Shaunagh Downing

Shaunagh graduated from the University of Limerick in 2016 with a BSc in Mathematics and Physics.

Shaunagh graduated from the University of Limerick in 2016 with a BSc in Mathematics and Physics. During this time, she undertook an internship at an international semiconductor company and completed a final year thesis concerning Stefan problems. Following her undergraduate, Shaunagh undertook an industrial research placement at the Institute for Pure and Applied Mathematics in Los Angeles, collaborating with a National Research Laboratory. Shaunagh continued her studies at the University of Bath, completing an MSc in Modern Applications of Mathematics. Her Master’s dissertation was based on corner flows of viscoelastic fluids, in particular looking at the stress singularities around sharp re-entrant corners. Outside of maths, Shaunagh has a black belt in karate, and also enjoys watching Gaelic football, and reading.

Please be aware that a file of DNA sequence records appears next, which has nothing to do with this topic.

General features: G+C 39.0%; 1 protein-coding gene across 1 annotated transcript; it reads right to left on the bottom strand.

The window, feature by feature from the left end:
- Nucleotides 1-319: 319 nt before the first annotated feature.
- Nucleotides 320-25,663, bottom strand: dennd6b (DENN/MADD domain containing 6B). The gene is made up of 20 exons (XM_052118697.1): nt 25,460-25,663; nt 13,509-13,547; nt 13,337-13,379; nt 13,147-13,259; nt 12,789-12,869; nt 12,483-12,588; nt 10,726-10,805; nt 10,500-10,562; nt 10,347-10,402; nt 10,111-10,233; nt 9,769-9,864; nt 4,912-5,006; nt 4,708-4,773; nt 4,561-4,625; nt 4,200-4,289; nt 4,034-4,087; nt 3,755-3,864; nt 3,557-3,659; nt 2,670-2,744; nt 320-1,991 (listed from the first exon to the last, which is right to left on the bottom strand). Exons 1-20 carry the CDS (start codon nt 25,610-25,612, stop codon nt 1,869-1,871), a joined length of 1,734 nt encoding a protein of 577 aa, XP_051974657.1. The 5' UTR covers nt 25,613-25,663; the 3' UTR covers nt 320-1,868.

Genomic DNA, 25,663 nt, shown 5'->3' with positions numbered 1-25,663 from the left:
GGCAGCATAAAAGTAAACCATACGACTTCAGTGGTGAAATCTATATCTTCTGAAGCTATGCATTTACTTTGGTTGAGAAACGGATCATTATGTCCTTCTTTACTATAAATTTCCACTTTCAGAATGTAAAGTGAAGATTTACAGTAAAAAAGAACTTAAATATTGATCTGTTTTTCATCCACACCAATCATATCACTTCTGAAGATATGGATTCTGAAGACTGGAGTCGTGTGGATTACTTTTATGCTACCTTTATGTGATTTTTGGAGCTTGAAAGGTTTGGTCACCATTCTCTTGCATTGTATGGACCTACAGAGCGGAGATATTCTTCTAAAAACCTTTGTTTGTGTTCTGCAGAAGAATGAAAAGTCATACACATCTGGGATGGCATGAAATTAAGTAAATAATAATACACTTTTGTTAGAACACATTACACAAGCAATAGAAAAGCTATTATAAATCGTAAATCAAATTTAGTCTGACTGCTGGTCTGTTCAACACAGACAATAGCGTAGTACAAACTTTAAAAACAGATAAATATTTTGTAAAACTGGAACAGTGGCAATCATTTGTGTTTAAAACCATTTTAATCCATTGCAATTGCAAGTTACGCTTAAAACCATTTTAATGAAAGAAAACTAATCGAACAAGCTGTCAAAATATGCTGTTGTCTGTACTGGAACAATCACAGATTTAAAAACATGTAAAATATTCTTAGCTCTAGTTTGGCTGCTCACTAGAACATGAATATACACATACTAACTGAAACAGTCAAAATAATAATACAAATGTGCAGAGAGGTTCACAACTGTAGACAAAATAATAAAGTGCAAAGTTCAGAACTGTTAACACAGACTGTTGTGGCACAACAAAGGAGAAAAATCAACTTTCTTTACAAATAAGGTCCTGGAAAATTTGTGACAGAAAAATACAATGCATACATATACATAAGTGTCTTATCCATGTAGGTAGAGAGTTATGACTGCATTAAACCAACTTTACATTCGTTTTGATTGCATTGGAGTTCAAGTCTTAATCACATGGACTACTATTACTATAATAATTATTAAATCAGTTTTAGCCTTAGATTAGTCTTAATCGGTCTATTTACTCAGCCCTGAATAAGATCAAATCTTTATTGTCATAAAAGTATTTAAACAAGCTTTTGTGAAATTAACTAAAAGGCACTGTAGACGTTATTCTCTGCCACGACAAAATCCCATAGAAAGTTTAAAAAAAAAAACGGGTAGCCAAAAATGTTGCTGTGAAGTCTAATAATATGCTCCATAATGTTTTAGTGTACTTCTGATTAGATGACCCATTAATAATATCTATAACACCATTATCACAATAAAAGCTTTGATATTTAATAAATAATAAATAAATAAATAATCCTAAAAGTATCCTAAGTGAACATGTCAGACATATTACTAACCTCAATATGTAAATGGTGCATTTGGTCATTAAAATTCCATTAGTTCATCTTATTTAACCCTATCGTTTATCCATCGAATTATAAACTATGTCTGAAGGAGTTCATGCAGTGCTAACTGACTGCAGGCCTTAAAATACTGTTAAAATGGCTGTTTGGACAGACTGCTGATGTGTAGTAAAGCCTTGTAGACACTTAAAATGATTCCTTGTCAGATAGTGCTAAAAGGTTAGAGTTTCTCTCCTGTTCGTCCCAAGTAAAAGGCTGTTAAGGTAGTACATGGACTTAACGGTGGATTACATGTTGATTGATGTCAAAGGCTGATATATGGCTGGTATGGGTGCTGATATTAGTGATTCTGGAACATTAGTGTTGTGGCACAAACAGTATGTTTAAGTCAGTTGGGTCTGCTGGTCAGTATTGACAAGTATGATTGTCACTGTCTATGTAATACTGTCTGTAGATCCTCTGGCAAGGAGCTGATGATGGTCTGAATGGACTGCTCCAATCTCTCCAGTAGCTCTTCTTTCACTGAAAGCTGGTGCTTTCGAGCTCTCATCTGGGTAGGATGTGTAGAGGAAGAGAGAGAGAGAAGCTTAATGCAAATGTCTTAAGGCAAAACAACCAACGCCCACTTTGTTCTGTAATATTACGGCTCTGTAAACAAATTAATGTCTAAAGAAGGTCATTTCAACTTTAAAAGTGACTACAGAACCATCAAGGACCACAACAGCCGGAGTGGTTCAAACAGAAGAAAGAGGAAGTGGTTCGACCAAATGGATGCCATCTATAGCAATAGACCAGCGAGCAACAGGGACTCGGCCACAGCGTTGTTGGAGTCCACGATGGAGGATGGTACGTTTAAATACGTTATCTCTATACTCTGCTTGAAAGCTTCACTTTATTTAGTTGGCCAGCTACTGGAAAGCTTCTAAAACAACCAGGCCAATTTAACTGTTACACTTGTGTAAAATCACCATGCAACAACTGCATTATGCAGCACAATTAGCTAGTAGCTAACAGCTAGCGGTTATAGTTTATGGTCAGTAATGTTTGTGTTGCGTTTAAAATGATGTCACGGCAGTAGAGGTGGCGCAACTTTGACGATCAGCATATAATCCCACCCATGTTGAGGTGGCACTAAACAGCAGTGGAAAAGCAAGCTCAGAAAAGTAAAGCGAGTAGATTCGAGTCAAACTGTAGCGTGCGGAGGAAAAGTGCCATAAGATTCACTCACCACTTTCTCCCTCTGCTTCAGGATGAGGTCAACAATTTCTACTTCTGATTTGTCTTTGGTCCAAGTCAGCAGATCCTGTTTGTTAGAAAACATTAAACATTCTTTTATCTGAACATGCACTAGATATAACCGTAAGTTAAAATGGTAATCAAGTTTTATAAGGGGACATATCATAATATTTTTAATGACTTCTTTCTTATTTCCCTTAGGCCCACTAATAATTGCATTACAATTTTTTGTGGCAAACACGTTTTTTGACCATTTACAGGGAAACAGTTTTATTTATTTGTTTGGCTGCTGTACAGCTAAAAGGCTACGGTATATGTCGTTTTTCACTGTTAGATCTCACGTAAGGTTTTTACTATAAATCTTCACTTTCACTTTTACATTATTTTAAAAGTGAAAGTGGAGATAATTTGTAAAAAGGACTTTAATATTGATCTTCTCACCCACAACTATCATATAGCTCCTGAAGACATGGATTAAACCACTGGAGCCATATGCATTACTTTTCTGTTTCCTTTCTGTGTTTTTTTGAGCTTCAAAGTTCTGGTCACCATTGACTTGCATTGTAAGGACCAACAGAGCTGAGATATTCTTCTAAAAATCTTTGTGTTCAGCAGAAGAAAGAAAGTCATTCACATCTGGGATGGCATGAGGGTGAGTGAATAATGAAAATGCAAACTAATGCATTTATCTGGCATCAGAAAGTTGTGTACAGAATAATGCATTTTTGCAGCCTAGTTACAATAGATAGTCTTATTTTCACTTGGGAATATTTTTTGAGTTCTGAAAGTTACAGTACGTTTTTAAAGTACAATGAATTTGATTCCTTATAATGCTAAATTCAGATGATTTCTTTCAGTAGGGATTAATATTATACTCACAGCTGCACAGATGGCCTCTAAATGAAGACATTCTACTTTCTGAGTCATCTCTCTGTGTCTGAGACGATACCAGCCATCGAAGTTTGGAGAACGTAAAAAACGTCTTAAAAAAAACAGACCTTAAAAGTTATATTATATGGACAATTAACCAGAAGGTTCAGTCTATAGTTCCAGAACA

Research project title:
Mathematical and numerical problems in seismic imaging

Ivan Graham, Euan Spence, Evren Yarman

Project description:
Shaunagh’s project, in collaboration with industrial partner Schlumberger, concerns the numerical analysis of wave propagation problems and applications to marine seismic exploration. As part of the seismic exploration process, acoustic waves are emitted from a source into the earth. These waves are then reflected from the subsurface and measured by sensors. The relationship between the earth’s subsurface and the measurements are mathematically modelled by partial differential equations (PDEs). Given the measurements, the properties of the subsurface can be inferred from the numerical solution of these PDEs to obtain a detailed image of the subsurface. This is then used to select and drill exploration and production wells. In seismic exploration, a problem of great practical interest is that of optimal sensor placement and this project explores how, if given prior information about the likely make-up of the subsurface (in the form of a class of generic models), the location of the sensors can be optimised to retrieve sufficient information about the subsurface.